Tag Archives: writer’s life

Don’t Quit Your Day Job: How to Balance Work and Writing

Man Walking a Tightrope in Front of the Sun

If you have a full-time job, chances are that you’re so worn out at the end of the day that you don’t feel much like working on your novel. You don’t have enough time or energy. You’ll never do it. You know what? That’s crazy. You can do it. Here’s how.

Try the Nifty 350

I just read an amazing post by author Chuck Wendig that recommends writing at least 350 words every day. That’s it. 350. How easy it that? No matter how busy or tired you are, I’m sure you can manage to write 350 words. Keep that momentum and you’ll have drafted a novel within a year. The best part? That’s with weekends off!

Utilize Pauses

Men Taking a Break from Work to Sit Outside and Smoke

If you feel pressed for time, look for pockets of rest scattered throughout the day. Waiting rooms, lines, bathrooms, and children’s dance recitals (joking) are excellent places to work on your story. Make sure you have a notebook or smartphone with you to capture thoughts on the go.

Stop Making Excuses

When it comes down to it, if you really want to write a novel, you’ll make it a priority. You’ll move heaven and earth to get those ideas down on paper. Trust me on this one.

Alter Your Routine

Sunrise Over the Ocean Waves and Beach

Can you wake up earlier or stay up later? You might have to change your schedule if you’re serious about writing. Figure out what time works best for you and set and alarm or have a cup of coffee. You can do it.

Stay Motivated

Whether it’s by tracking your progress or rewarding your work, find a way to keep your spirits up so you’ll keep writing. You’re less likely to lose interest if you’re properly motivated.

Writing a novel while holding down a job isn’t easy, but it can be done. If you have drive, passion, and flexibility, you can make it happen. Got more tips for balancing work and writing? Have an idea for a post? Leave a comment below.

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Discussion: Do You Keep a Writer’s Notebook?

One of the first essays about creative writing I ever read was “On Keeping a Notebook” by Joan Didion. It’s one of the most influential pieces I’ve read. In the essay, Didion discusses how keeping a little notebook with her at all times has affected her writing life and overall creativity.

Discussion: Do You Keep a Writer's Notebook? Maybe you should think about it.

Your notebook, as a writer, is a private place where you can record novel ideas, snippets of conversation to recreate in dialogue, and wayward thoughts with no discernible shape that could come in handy some day. In Didion’s words: “We are talking about something private, about bits of the mind’s string too short to use, an indiscriminate and erratic assemblage with meaning only for its maker” (3-4). The notebook is for your own personal benefit. You don’t have to show it to anyone else.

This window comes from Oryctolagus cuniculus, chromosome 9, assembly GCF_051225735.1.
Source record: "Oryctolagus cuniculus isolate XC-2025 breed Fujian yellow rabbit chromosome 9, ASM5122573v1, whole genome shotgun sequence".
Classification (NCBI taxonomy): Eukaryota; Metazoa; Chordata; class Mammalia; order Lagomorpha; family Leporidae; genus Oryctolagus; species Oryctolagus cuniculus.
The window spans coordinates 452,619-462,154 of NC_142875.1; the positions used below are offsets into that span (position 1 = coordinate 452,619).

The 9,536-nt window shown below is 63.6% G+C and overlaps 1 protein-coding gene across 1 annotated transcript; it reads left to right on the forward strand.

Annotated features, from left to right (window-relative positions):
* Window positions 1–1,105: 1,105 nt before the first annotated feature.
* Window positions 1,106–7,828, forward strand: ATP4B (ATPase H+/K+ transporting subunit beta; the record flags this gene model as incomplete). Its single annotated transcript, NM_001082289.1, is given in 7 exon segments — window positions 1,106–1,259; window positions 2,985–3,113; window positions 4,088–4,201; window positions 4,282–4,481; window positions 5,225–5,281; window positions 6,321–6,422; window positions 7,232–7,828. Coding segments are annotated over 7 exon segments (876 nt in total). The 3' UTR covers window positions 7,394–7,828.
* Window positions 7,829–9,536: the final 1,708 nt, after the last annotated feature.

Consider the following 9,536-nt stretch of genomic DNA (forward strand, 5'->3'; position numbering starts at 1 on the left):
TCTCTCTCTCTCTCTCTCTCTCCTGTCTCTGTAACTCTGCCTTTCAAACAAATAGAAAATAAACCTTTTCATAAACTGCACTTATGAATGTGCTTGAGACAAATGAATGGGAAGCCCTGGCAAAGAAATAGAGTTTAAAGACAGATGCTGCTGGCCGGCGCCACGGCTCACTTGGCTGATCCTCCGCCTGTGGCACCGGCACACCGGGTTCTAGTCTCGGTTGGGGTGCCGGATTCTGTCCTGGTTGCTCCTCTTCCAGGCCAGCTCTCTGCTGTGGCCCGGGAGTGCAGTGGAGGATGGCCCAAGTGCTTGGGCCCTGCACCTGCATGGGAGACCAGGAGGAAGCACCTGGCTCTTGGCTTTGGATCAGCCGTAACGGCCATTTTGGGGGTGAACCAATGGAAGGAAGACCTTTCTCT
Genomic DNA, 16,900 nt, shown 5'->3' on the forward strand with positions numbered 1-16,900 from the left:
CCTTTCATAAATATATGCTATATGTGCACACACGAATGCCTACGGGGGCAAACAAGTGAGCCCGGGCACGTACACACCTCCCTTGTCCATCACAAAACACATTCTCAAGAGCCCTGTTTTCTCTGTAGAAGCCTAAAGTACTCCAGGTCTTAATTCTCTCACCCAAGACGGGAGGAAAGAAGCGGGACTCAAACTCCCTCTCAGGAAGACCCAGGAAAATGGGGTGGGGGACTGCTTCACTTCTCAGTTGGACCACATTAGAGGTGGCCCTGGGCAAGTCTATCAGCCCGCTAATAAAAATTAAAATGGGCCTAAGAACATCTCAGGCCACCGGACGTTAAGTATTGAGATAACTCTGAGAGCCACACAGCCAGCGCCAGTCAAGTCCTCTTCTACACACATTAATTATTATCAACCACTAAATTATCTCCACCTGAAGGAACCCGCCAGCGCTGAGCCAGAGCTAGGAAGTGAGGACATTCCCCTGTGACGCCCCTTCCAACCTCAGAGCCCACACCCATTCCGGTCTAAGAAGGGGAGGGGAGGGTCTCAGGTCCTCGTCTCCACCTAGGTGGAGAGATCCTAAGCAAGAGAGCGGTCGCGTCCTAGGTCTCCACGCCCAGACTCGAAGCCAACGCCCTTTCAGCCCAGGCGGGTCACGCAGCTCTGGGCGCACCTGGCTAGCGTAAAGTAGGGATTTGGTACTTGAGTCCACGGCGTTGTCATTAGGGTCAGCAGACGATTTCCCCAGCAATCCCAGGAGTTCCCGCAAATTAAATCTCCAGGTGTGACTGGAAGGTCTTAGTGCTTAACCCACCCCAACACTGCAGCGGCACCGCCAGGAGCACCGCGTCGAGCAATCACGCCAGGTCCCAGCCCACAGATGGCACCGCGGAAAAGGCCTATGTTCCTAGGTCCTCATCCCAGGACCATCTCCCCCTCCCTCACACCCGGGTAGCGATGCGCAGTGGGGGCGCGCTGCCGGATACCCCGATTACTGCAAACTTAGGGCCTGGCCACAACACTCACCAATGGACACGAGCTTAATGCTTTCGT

What do you think of keeping a writer’s notebook? Do you have one? What do you put in it? How do you think it has helped you as a writer?

Coffee Shop Etiquette for Writers

Cup of Coffee

Photo credit: Zach Inglis on Flickr

I love writing in Barnes & Noble.

There’s a big one in my hometown with a little Starbucks in it and I love to sit down there and get some work done. There’s nothing like being surrounded by books and inhaling the scent of fresh roasted coffee while pounding away on my laptop.

I spend so much time in coffee shops that I’ve noticed an unspoken code of behavior for working from a coffice (coffee shop office).  If you like working in coffee shops, there are a few rules you should follow.

Share Your Space

Stick to the one chair per customer rule. Your butt gets a chair. Put your stuff on the floor. Don’t hog the seats. Also, if you’re sitting at a table and the coffee shop is busy, don’t spread your stuff out all over the place. Share the table. Basic stuff.

Buy Something!

If you’re sitting in a coffee shop, you’re a customer. It’s your duty to purchase something. You should be buying a drink or snack every ninety minutes to two hours. If you don’t want to buy anything, try to keep your visit to an hour or less – just know that you’re disrespectful for using the space without giving back,

Be Kind to Other Customers and Workers

Most coffee shops have tip jars. I encourage you to use them, especially if you spend a lot of time in that particular location. If someone asks you to watch their stuff, watch their stuff. If you need to listen to something, bring headphones. Take calls outside. Don’t hog power outlets. Here’s a bright idea – bring your own power strip and make some new friends.

When it comes to writing in coffee shops, these are some simple rules for human behavior to follow. It all boils down to this: don’t be a jerk.

Do you like writing in coffee shops? What are some other unspoken rules for working there that you can think of?

Tweet tweet:

The key to coffee shop etiquette for writers? Writer @thecollegenov says, “Don’t be a jerk.” (Click to tweet)